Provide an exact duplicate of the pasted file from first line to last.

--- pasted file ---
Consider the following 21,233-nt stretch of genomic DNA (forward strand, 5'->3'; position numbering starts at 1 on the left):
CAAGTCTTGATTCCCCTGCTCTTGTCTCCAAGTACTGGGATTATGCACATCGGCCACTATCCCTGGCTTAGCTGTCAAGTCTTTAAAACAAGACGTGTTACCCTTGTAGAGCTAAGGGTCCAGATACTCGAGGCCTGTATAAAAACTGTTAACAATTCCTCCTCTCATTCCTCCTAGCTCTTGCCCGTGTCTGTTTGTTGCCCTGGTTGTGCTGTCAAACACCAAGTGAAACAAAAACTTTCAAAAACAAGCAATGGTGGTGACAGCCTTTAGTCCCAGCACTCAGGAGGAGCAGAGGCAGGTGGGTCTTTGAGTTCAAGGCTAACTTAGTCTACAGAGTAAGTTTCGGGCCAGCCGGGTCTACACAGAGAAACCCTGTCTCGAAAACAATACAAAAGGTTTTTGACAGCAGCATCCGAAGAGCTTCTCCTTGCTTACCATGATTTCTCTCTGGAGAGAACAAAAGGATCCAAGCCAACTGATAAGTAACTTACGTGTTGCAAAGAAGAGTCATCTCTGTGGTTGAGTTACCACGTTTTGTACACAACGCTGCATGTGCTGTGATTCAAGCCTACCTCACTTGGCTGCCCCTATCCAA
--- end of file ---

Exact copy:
Consider the following 21,233-nt stretch of genomic DNA (forward strand, 5'->3'; position numbering starts at 1 on the left):
CAAGTCTTGATTCCCCTGCTCTTGTCTCCAAGTACTGGGATTATGCACATCGGCCACTATCCCTGGCTTAGCTGTCAAGTCTTTAAAACAAGACGTGTTACCCTTGTAGAGCTAAGGGTCCAGATACTCGAGGCCTGTATAAAAACTGTTAACAATTCCTCCTCTCATTCCTCCTAGCTCTTGCCCGTGTCTGTTTGTTGCCCTGGTTGTGCTGTCAAACACCAAGTGAAACAAAAACTTTCAAAAACAAGCAATGGTGGTGACAGCCTTTAGTCCCAGCACTCAGGAGGAGCAGAGGCAGGTGGGTCTTTGAGTTCAAGGCTAACTTAGTCTACAGAGTAAGTTTCGGGCCAGCCGGGTCTACACAGAGAAACCCTGTCTCGAAAACAATACAAAAGGTTTTTGACAGCAGCATCCGAAGAGCTTCTCCTTGCTTACCATGATTTCTCTCTGGAGAGAACAAAAGGATCCAAGCCAACTGATAAGTAACTTACGTGTTGCAAAGAAGAGTCATCTCTGTGGTTGAGTTACCACGTTTTGTACACAACGCTGCATGTGCTGTGATTCAAGCCTACCTCACTTGGCTGCCCCTATCCAA